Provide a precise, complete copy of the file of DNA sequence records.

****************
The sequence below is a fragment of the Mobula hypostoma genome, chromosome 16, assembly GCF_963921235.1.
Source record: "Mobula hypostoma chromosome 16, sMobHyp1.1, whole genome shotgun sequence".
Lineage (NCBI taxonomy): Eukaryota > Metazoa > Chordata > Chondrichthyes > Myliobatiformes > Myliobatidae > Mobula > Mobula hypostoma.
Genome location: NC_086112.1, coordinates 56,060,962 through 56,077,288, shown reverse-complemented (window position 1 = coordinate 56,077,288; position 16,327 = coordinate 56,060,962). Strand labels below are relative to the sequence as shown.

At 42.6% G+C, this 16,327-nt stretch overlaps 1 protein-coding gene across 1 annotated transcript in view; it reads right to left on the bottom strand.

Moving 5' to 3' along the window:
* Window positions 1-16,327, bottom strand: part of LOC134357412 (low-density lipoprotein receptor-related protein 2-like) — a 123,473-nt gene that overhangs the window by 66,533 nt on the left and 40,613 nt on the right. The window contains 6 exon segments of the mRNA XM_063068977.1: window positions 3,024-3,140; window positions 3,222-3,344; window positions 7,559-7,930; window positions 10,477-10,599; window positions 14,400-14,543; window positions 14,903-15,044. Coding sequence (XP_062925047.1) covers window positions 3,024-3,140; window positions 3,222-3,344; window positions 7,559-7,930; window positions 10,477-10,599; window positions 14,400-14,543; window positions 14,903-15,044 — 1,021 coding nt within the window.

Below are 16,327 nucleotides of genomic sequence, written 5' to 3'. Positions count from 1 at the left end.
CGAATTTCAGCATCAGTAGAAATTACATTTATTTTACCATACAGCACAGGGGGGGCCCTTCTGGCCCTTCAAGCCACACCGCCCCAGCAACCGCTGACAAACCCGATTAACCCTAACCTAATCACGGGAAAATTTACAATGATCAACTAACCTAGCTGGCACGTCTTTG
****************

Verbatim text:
The sequence below is a fragment of the Mobula hypostoma genome, chromosome 16, assembly GCF_963921235.1.
Source record: "Mobula hypostoma chromosome 16, sMobHyp1.1, whole genome shotgun sequence".
Lineage (NCBI taxonomy): Eukaryota > Metazoa > Chordata > Chondrichthyes > Myliobatiformes > Myliobatidae > Mobula > Mobula hypostoma.
Genome location: NC_086112.1, coordinates 56,060,962 through 56,077,288, shown reverse-complemented (window position 1 = coordinate 56,077,288; position 16,327 = coordinate 56,060,962). Strand labels below are relative to the sequence as shown.

At 42.6% G+C, this 16,327-nt stretch overlaps 1 protein-coding gene across 1 annotated transcript in view; it reads right to left on the bottom strand.

Moving 5' to 3' along the window:
* Window positions 1-16,327, bottom strand: part of LOC134357412 (low-density lipoprotein receptor-related protein 2-like) — a 123,473-nt gene that overhangs the window by 66,533 nt on the left and 40,613 nt on the right. The window contains 6 exon segments of the mRNA XM_063068977.1: window positions 3,024-3,140; window positions 3,222-3,344; window positions 7,559-7,930; window positions 10,477-10,599; window positions 14,400-14,543; window positions 14,903-15,044. Coding sequence (XP_062925047.1) covers window positions 3,024-3,140; window positions 3,222-3,344; window positions 7,559-7,930; window positions 10,477-10,599; window positions 14,400-14,543; window positions 14,903-15,044 — 1,021 coding nt within the window.

Below are 16,327 nucleotides of genomic sequence, written 5' to 3'. Positions count from 1 at the left end.
CGAATTTCAGCATCAGTAGAAATTACATTTATTTTACCATACAGCACAGGGGGGGCCCTTCTGGCCCTTCAAGCCACACCGCCCCAGCAACCGCTGACAAACCCGATTAACCCTAACCTAATCACGGGAAAATTTACAATGATCAACTAACCTAGCTGGCACGTCTTTG